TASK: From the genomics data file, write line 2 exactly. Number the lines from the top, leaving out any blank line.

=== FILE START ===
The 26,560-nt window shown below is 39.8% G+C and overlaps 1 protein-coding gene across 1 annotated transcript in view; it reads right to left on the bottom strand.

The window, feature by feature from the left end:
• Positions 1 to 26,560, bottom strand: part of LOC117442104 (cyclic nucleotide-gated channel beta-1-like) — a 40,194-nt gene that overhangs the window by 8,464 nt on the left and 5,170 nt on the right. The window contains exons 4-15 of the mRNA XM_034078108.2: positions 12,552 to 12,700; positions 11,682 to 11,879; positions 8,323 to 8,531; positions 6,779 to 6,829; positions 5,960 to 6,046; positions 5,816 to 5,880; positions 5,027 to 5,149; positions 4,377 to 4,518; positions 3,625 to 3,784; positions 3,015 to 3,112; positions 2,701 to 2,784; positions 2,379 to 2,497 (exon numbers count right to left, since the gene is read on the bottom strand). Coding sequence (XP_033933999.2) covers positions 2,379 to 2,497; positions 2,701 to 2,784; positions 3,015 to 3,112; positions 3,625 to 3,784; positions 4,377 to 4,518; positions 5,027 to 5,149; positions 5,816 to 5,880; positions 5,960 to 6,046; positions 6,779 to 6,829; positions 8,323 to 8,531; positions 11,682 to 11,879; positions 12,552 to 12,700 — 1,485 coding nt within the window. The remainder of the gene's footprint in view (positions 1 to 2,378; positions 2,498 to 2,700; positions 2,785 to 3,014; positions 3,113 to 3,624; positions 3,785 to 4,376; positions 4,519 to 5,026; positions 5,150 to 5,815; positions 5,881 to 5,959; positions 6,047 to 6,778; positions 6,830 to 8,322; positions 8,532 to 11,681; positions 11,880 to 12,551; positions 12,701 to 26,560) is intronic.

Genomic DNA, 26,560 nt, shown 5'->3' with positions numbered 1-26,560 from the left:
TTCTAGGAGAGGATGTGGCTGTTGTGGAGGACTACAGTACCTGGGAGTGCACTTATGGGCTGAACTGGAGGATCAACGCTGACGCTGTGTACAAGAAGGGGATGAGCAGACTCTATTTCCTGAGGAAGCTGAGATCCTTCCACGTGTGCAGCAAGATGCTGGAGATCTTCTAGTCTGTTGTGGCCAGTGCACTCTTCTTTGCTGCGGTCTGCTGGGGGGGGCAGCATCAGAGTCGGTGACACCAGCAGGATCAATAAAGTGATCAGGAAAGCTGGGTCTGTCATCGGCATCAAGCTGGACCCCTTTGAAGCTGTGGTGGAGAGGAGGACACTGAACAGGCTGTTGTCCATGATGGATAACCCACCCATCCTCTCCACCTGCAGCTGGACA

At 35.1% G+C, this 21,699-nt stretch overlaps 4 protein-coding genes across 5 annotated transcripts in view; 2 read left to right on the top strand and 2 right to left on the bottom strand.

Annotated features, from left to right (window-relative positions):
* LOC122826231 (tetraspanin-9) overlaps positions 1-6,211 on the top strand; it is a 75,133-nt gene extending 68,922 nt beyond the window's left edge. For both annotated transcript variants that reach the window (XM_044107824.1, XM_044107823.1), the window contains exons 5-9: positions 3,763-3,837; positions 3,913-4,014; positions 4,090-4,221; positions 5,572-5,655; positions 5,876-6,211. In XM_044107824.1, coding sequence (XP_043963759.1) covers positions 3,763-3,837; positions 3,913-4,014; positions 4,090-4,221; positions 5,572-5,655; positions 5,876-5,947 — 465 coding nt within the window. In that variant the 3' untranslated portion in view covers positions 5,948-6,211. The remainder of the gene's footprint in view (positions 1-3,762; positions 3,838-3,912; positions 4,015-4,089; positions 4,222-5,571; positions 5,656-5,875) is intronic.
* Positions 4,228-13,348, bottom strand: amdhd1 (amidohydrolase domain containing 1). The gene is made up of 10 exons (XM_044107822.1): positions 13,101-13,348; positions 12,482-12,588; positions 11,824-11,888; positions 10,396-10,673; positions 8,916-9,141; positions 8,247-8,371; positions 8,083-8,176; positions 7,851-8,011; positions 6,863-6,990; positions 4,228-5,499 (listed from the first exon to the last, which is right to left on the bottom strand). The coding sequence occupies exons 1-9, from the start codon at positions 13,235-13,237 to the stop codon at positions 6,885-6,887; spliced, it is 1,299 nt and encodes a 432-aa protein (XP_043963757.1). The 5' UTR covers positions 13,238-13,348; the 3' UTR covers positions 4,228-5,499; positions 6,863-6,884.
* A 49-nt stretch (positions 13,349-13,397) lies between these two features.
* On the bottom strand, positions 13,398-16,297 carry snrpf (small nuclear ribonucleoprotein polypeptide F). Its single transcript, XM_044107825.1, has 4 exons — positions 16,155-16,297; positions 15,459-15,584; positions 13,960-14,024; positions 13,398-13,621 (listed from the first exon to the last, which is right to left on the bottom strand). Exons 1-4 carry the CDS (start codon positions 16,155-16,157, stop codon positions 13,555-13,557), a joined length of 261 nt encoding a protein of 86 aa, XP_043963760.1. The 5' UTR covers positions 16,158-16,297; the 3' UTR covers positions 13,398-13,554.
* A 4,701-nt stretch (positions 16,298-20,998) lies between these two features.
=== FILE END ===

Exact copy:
The window, feature by feature from the left end: